From the Feb. 3, 1956 edition of the Gazette:

You get a sense of history and the continuity of events by perusing the files of newspapers, which can be gained nowhere else in quite the same way.

In fact just outside the house which now contains the Gazette’s side door, in 1881 a drama was reaching a climax, with the published intention of laying out the way known as Davis Lane, an aftermath of heady controversy between the town and Mrs. Octavia Backus Davis, widow of David Davis of Davis Academy fame. She kept placing obstructions in the way of travel along the sandy little road, while the town as promptly removed them. Note, though, that Octavia really had the last word, for her name is perpetuated in one of the shortest and most charming of Edgartown streets.

And speaking of that continuity once more, the mail service was dressed down a century ago in a way reminiscent of the present, and with perhaps less reason than in some late years of steamship trouble, for the Old Editor spoke severely at a time when ice and snow were plaguing the good old steamers. He surmised that the mail contractor “may have gotten locked up among the mail bags,” with further unsympathetic comment of the kind.

And then — how familiar this sounds — Tisbury was in a quandary about its school situation half a century ago. It had 211 pupils in the public schools and didn’t know what to do next.

Clark’s Sweet Balm, around which the jingle and the article are framed, was a product that was well known on the Island three-quarters of a century ago. In occasional old houses a bottle comes to light even today, bearing the label which sets fourth the miraculous qualities of this cure-all. No one remembers much about it, and probably few people realize that it was made in Vineyard Haven, in the down-Neck section, known then as Frog Alley.

William Clark, the discoverer and manufacturer, was a type of man who was common enough on the mainland in his day but a rarity on the Island. What he made his balm from no one knows, and the miracles which he claimed for it can only be guessed at from the mention in the jingle. Clark’s method of promoting sales was the old, time-honored “tail-board” medicine show variety, altered to better fit his community. For while the traveling peddler of snake-oil and bitters would stand at the tail of his wagon while a comedian played guitar and sang ballads, Clark hired a hall, literally, and put on a full-length program of entertainment to draw the crowd. Having caused a number of people to assemble, he then peddled his “balm” to the gathering. As has been explained by old inhabitants, the words which follow were sung by his entertainers, accompanied by music, before the sale began.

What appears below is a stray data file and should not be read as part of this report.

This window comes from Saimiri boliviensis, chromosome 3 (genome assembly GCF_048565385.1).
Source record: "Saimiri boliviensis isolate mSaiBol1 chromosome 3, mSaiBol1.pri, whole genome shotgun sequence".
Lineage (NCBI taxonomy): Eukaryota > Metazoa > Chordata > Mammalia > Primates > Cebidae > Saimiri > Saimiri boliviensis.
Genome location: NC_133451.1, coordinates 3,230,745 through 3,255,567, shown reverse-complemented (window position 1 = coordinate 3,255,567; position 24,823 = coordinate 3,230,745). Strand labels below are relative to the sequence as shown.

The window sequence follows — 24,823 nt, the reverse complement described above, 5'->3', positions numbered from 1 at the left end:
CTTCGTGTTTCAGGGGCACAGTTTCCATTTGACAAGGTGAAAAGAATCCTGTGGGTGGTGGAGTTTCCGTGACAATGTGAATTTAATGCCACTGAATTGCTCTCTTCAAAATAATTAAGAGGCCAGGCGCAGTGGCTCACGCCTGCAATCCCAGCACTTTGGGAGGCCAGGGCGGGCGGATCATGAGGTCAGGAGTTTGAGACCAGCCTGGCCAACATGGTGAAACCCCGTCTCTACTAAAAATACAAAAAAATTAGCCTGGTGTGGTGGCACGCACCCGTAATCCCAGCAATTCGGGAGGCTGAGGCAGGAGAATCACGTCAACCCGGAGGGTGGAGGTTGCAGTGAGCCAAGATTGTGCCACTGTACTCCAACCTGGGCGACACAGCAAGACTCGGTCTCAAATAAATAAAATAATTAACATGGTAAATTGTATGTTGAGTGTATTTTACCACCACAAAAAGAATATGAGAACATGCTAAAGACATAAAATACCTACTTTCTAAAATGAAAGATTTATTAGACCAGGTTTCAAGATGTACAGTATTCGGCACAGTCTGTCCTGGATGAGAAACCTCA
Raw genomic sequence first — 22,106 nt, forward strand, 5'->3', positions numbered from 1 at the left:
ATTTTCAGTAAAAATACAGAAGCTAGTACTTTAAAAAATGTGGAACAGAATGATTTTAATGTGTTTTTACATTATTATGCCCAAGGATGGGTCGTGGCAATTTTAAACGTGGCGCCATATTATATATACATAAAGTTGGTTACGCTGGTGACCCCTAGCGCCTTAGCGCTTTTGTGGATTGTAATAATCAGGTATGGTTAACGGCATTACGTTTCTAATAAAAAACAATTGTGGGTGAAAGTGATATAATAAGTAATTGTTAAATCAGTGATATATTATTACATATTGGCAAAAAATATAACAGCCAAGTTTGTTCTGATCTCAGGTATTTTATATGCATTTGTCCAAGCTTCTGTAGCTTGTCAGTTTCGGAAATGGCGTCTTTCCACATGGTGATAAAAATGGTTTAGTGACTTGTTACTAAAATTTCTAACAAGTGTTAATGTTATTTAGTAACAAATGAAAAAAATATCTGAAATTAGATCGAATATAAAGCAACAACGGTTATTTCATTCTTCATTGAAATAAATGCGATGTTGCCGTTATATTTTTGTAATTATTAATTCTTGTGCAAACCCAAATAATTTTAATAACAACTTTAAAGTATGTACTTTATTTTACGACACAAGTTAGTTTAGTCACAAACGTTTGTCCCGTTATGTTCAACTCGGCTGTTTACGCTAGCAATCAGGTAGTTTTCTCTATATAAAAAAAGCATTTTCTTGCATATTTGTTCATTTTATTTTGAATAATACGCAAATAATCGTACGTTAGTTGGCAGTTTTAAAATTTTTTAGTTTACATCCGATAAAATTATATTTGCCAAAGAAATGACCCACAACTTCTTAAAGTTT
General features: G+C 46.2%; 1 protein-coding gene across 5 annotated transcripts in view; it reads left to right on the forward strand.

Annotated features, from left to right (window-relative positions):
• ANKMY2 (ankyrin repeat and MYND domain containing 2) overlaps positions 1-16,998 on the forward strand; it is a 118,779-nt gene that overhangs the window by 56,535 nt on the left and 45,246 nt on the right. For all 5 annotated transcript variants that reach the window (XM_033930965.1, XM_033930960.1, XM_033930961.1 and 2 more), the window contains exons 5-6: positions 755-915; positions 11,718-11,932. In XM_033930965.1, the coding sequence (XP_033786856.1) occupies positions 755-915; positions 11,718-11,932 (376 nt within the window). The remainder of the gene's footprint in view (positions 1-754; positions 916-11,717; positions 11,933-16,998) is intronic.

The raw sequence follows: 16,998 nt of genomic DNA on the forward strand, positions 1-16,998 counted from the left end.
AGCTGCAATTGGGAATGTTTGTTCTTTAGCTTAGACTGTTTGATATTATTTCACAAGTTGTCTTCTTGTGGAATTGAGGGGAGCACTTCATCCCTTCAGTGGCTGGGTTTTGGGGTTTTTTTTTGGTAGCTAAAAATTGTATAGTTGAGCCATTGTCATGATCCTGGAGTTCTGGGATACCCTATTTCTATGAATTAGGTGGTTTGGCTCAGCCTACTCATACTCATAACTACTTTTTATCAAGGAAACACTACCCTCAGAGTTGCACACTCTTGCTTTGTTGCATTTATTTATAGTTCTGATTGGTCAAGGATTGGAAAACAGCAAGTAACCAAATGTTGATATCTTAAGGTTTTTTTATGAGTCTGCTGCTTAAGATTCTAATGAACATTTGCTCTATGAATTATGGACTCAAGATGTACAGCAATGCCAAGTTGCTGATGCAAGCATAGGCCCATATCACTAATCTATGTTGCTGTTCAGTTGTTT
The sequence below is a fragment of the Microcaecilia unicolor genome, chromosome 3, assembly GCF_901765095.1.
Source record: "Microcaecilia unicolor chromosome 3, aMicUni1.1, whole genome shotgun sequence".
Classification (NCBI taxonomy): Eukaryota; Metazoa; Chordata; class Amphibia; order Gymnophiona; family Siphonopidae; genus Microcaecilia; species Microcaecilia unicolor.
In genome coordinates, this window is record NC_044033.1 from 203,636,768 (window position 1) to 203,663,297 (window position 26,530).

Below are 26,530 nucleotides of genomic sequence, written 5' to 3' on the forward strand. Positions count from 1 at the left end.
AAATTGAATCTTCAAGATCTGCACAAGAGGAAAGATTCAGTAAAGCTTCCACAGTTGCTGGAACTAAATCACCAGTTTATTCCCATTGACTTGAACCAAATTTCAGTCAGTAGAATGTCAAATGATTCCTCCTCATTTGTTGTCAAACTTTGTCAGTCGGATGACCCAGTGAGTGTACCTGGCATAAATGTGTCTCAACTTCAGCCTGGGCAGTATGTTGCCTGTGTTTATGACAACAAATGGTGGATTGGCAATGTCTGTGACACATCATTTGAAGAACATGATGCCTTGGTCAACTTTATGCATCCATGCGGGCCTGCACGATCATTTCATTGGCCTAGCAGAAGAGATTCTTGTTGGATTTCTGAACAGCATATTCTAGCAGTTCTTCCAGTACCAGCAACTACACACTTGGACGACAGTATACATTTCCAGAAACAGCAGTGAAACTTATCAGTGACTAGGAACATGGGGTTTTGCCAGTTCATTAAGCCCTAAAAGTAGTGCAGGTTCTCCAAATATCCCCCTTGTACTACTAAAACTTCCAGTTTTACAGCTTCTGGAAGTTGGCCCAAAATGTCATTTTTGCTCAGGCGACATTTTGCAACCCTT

There is in Frog Town City
At the lower end of this town
A man who lives in a cottage
And he manufactures his balm.
He was born in Mattapoisett
So many years ago
And the good he is going to do
The folks, he wants them all to know.

Now if any are afflicted
With colds or lung complaints,
Just try a bottle of this balm or else, you’ll join the saints.
And if you have tried medicine
And everyone has failed
Just send this man a quarter
And you will get a bottle mailed.

The next, his tried assistant
Brave Henry now appears
Who has worked on this magic balm
For almost eleven years.
And now it is completed
And before the winter is o’er
The croup it will be busted
And consumption be no more.

There is one more thing
We would like to say about one Mr. Swift
Who had a cough for nine long months
And toward his grave did drift
And all the folks around the Neck
Thought he was gone under
He took one bottle of this balm
And knocked it all to thunder.

There’s nothing if not adventure in driving through the main section of Vineyard Haven these days. It’s a cold day indeed, or a hot one, or a sunny one or a foggy one, which doesn’t find some barrier to passage other than the bumpety-bump road which is the present price of the Great Drainage Project. For quite a while the First National corner was shut off from the world while operations proceeded.

Some day this months’ long project will be finished, just as Edgartown’s much less ambitious one was and as Oak Bluff’s bulkhead work is, and the highways will be velvet smooth again, and the summer people will praise our roads, not knowing what we went through in the dark days of fall and winter to make ready for their coming.

Compiled by Hilary Wallcox